9-13-13 — The Foremost Sinner

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1 Timothy 1:12-17

I thank him who has given me strength, Christ Jesus our Lord, because he judged me faithful, appointing me to his service, though formerly I was a blasphemer, persecutor, and insolent opponent. But I received mercy because I had acted ignorantly in unbelief, and the grace of our Lord overflowed for me with the faith and love that are in Christ Jesus. The saying is trustworthy and deserving of full acceptance, that Christ Jesus came into the world to save sinners, of whom I am the foremost. But I received mercy for this reason, that in me, as the foremost, Jesus Christ might display his perfect patience as an example to those who were to believe in him for eternal life. To the King of the ages, immortal, invisible, the only God, be honor and glory forever and ever. Amen.

I would dare say that you probably do not think of yourself as the worst (foremost) sinner in this family. Let alone our church, our city, our state, or our world. Even when we find ourselves in a group of three, we don’t think of ourselves as the worst sinner in the group. Paul, on the other hand, thought of himself as the worst, or foremost sinner to have ever been born. We can learn a lot from his humility and his right perspective of himself. But what prompted this statement of his?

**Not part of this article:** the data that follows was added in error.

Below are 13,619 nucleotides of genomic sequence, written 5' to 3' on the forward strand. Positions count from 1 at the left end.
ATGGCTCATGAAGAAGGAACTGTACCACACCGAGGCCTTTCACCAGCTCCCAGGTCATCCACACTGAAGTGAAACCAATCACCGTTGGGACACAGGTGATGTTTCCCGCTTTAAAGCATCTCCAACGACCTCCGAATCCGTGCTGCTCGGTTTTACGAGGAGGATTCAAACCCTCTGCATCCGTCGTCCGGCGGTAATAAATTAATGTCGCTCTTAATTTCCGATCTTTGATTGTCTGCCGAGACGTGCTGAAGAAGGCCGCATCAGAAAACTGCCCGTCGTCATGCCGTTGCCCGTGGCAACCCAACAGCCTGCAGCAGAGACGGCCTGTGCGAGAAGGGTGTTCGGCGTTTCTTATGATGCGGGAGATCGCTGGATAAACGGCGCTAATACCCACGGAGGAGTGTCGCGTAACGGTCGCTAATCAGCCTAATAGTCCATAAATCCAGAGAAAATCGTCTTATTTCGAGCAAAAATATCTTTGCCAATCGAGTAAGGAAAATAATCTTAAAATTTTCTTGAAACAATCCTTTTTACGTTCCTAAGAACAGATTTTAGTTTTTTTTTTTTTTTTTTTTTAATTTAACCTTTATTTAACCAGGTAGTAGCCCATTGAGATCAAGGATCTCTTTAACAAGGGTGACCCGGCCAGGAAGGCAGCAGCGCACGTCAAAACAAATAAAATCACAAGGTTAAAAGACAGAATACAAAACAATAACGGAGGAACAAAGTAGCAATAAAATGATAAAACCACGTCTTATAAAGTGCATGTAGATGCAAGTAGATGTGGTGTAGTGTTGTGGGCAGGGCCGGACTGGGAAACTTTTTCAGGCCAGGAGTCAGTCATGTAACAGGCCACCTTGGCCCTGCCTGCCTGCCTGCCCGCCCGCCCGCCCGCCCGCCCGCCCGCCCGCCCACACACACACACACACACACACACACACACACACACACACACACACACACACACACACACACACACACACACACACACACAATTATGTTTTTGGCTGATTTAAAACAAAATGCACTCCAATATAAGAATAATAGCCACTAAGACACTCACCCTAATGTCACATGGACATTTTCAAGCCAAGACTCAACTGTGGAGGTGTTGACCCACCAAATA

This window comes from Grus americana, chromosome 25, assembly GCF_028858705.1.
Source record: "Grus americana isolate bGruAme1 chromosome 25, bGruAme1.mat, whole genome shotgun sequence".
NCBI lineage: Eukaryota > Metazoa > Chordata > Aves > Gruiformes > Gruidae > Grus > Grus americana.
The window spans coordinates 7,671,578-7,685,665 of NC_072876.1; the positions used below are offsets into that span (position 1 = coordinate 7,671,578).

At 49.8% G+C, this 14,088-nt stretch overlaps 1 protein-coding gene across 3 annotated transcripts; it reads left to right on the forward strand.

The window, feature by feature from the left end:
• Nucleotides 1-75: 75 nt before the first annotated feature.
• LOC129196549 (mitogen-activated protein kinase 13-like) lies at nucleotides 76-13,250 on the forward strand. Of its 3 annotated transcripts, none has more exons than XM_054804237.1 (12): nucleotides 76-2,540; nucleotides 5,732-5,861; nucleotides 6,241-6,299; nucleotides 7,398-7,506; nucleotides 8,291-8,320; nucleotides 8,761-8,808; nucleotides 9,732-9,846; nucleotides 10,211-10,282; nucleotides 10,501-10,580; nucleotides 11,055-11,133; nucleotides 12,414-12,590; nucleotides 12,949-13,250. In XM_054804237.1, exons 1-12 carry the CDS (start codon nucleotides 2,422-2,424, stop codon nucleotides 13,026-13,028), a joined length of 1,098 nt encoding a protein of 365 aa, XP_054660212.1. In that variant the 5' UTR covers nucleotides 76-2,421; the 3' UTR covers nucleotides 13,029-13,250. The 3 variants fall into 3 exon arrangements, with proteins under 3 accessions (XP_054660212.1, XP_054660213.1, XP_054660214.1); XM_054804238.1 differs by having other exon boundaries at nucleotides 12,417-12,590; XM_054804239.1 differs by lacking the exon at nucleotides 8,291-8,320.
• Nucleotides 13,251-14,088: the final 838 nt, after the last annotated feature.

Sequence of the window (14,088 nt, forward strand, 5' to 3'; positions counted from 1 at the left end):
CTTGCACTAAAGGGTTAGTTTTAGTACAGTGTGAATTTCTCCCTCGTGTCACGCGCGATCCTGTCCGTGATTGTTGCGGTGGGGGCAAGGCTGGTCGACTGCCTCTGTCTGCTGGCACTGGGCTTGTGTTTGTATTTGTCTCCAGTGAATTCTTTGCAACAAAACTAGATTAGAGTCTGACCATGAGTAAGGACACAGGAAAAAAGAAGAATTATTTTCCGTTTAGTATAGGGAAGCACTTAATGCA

Paul was formerly Saul of Tarsus. He was one of the leading up and coming Jewish leaders in Israel. He had been trained by the leading teacher and was on the path to become one of the most respected Pharisees in the land. He had been the one who was at the stoning of Stephen in the book of Acts. He thought of Christians as being blasphemers, persecutors, and insolent opponents to the truth of God. He led destructive missions which plucked family members apart from one another if Christ was named in their home. He was out to destroy the name of Jesus and everyone who named his name.

Paul received letters of authority from the governor to go to Damascus to do the same thing to christians that he was doing in Jerusalem. While he was on the road, Jesus Christ came to him, knocked him off his donkey, blinded him, and asked “why are you persecuting me Saul?” Saul was blind for three full days as he lay in recovery and neither ate or drank anything. After that time, a disciple of Jesus named Ananias came to Saul and told him the gospel. The eyes of this persecutor of Jesus were opened and he soon afterward became one of the foremost preachers of the truth of Christ to have ever walked the face of our planet.

During the time of his blindness, I would imagine that he had some good times of reflection. He thought he had been doing the work of God by destroying the followers of Christ; and yet he was the one who was a blasphemer, persecutor, and insolent man. He was the monster who was seeking to destroy the name of God.

This is the reason why the Apostle Paul could say of himself, “I am the foremost sinner in all of the world!” He had the right perspective that you and I desperately need. Thankfulness overflowed out of his mouth because he knew what he once was. He knew that apart from Christ, he could do no good thing. Yet he also now knew, that Jesus Christ came into the world to save sinners; and if Jesus would save the very worst one to have every lived, then surely he would save you and I today if we would just believe. This drove him to preach and share the only good new that will save!

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